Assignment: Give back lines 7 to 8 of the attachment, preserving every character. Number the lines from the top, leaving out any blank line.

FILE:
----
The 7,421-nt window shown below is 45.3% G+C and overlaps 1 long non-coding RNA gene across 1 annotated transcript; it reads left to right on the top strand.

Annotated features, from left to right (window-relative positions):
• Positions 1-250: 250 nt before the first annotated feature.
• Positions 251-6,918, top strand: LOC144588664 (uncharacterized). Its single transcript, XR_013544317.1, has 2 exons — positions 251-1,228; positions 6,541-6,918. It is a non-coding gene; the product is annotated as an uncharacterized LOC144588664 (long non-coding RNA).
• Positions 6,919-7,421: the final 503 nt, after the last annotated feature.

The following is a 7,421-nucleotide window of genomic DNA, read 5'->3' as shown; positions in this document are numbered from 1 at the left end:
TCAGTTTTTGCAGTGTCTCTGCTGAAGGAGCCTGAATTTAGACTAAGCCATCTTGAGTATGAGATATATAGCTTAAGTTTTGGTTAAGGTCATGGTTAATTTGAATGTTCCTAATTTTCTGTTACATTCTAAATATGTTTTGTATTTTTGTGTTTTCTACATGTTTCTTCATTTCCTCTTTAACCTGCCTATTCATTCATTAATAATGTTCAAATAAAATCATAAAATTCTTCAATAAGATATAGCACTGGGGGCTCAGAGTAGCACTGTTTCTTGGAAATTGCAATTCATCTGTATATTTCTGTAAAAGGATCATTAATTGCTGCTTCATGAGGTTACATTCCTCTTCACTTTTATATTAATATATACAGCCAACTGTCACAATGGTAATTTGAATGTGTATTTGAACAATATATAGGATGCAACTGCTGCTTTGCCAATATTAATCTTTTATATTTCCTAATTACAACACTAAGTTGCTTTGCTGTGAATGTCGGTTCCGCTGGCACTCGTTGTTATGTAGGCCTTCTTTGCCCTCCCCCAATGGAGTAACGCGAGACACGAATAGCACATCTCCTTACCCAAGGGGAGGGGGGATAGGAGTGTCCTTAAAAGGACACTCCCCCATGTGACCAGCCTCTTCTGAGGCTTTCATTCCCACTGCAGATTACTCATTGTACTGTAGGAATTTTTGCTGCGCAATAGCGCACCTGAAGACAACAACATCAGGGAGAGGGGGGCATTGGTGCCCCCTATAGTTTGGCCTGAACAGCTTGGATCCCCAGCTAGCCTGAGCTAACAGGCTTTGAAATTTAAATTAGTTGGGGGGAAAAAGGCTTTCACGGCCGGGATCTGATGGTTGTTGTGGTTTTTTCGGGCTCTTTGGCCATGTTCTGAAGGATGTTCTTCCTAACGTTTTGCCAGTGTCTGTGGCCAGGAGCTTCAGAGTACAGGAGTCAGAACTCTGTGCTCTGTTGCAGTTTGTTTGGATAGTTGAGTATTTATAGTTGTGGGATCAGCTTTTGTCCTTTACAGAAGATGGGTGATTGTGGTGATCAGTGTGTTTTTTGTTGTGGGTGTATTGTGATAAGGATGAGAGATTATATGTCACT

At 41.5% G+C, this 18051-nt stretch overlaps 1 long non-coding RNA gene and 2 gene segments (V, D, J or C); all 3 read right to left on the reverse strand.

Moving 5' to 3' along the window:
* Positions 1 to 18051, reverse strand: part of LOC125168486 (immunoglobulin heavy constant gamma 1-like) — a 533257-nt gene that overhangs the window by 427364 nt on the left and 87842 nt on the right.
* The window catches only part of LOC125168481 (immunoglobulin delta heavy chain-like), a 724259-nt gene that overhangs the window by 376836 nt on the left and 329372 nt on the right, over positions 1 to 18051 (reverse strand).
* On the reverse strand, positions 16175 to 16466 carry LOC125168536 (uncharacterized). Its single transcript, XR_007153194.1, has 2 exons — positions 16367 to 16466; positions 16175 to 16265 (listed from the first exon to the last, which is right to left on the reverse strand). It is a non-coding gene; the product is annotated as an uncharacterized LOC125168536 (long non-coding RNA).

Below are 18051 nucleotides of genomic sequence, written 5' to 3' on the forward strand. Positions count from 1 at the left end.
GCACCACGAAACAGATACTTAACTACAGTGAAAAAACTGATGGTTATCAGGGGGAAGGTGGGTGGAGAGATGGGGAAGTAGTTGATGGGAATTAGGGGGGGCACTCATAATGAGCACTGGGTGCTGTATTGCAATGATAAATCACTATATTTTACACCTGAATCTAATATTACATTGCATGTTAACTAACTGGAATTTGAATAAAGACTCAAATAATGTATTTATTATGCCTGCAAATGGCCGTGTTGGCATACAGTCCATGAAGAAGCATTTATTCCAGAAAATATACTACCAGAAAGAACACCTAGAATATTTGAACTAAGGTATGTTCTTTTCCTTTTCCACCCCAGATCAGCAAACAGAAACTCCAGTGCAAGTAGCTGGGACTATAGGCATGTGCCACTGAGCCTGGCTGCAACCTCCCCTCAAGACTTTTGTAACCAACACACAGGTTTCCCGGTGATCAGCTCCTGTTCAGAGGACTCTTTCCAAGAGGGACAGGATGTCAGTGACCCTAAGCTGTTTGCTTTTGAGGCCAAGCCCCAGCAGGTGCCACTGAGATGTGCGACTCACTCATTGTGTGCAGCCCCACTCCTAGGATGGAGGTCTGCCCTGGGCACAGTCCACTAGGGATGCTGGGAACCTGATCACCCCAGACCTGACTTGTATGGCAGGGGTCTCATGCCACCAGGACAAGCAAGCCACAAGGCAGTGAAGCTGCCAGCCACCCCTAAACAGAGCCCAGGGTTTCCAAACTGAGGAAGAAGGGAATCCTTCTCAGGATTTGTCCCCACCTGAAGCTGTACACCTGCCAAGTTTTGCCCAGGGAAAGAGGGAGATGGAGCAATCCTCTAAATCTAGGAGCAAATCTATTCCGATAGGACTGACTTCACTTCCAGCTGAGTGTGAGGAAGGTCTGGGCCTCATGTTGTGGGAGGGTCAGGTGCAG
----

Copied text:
TCAGTTTTTGCAGTGTCTCTGCTGAAGGAGCCTGAATTTAGACTAAGCCATCTTGAGTATGAGATATATAGCTTAAGTTTTGGTTAAGGTCATGGTTAATTTGAATGTTCCTAATTTTCTGTTACATTCTAAATATGTTTTGTATTTTTGTGTTTTCTACATGTTTCTTCATTTCCTCTTTAACCTGCCTATTCATTCATTAATAATGTTCAAATAAAATCATAAAATTCTTCAATAAGATATAGCACTGGGGGCTCAGAGTAGCACTGTTTCTTGGAAATTGCAATTCATCTGTATATTTCTGTAAAAGGATCATTAATTGCTGCTTCATGAGGTTACATTCCTCTTCACTTTTATATTAATATATACAGCCAACTGTCACAATGGTAATTTGAATGTGTATTTGAACAATATATAGGATGCAACTGCTGCTTTGCCAATATTAATCTTTTATATTTCCTAATTACAACACTAAGTTGCTTTGCTGTGAATGTCGGTTCCGCTGGCACTCGTTGTTATGTAGGCCTTCTTTGCCCTCCCCCAATGGAGTAACGCGAGACACGAATAGCACATCTCCTTACCCAAGGGGAGGGGGGATAGGAGTGTCCTTAAAAGGACACTCCCCCATGTGACCAGCCTCTTCTGAGGCTTTCATTCCCACTGCAGATTACTCATTGTACTGTAGGAATTTTTGCTGCGCAATAGCGCACCTGAAGACAACAACATCAGGGAGAGGGGGGCATTGGTGCCCCCTATAGTTTGGCCTGAACAGCTTGGATCCCCAGCTAGCCTGAGCTAACAGGCTTTGAAATTTAAATTAGTTGGGGGGAAAAAGGCTTTCACGGCCGGGATCTGATGGTTGTTGTGGTTTTTTCGGGCTCTTTGGCCATGTTCTGAAGGATGTTCTTCCTAACGTTTTGCCAGTGTCTGTGGCCAGGAGCTTCAGAGTACAGGAGTCAGAACTCTGTGCTCTGTTGCAGTTTGTTTGGATAGTTGAGTATTTATAGTTGTGGGATCAGCTTTTGTCCTTTACAGAAGATGGGTGATTGTGGTGATCAGTGTGTTTTTTGTTGTGGGTGTATTGTGATAAGGATGAGAGATTATATGTCACT

At 41.5% G+C, this 18051-nt stretch overlaps 1 long non-coding RNA gene and 2 gene segments (V, D, J or C); all 3 read right to left on the reverse strand.